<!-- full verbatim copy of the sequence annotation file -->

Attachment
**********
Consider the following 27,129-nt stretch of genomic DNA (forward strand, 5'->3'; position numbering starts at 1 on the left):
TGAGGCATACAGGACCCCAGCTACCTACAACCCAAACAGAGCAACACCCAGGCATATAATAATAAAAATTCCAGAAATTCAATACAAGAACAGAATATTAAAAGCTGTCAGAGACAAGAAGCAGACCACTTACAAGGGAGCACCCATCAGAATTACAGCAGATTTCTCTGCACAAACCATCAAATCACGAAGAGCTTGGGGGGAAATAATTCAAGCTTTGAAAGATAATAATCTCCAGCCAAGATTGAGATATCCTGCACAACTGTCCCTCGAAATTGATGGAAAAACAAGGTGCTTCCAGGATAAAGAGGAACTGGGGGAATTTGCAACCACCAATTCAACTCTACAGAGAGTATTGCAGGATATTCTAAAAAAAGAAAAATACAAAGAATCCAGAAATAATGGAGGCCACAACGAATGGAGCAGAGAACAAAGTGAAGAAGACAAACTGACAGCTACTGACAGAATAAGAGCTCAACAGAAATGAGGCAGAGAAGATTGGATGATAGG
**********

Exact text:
Consider the following 27,129-nt stretch of genomic DNA (forward strand, 5'->3'; position numbering starts at 1 on the left):
TGAGGCATACAGGACCCCAGCTACCTACAACCCAAACAGAGCAACACCCAGGCATATAATAATAAAAATTCCAGAAATTCAATACAAGAACAGAATATTAAAAGCTGTCAGAGACAAGAAGCAGACCACTTACAAGGGAGCACCCATCAGAATTACAGCAGATTTCTCTGCACAAACCATCAAATCACGAAGAGCTTGGGGGGAAATAATTCAAGCTTTGAAAGATAATAATCTCCAGCCAAGATTGAGATATCCTGCACAACTGTCCCTCGAAATTGATGGAAAAACAAGGTGCTTCCAGGATAAAGAGGAACTGGGGGAATTTGCAACCACCAATTCAACTCTACAGAGAGTATTGCAGGATATTCTAAAAAAAGAAAAATACAAAGAATCCAGAAATAATGGAGGCCACAACGAATGGAGCAGAGAACAAAGTGAAGAAGACAAACTGACAGCTACTGACAGAATAAGAGCTCAACAGAAATGAGGCAGAGAAGATTGGATGATAGG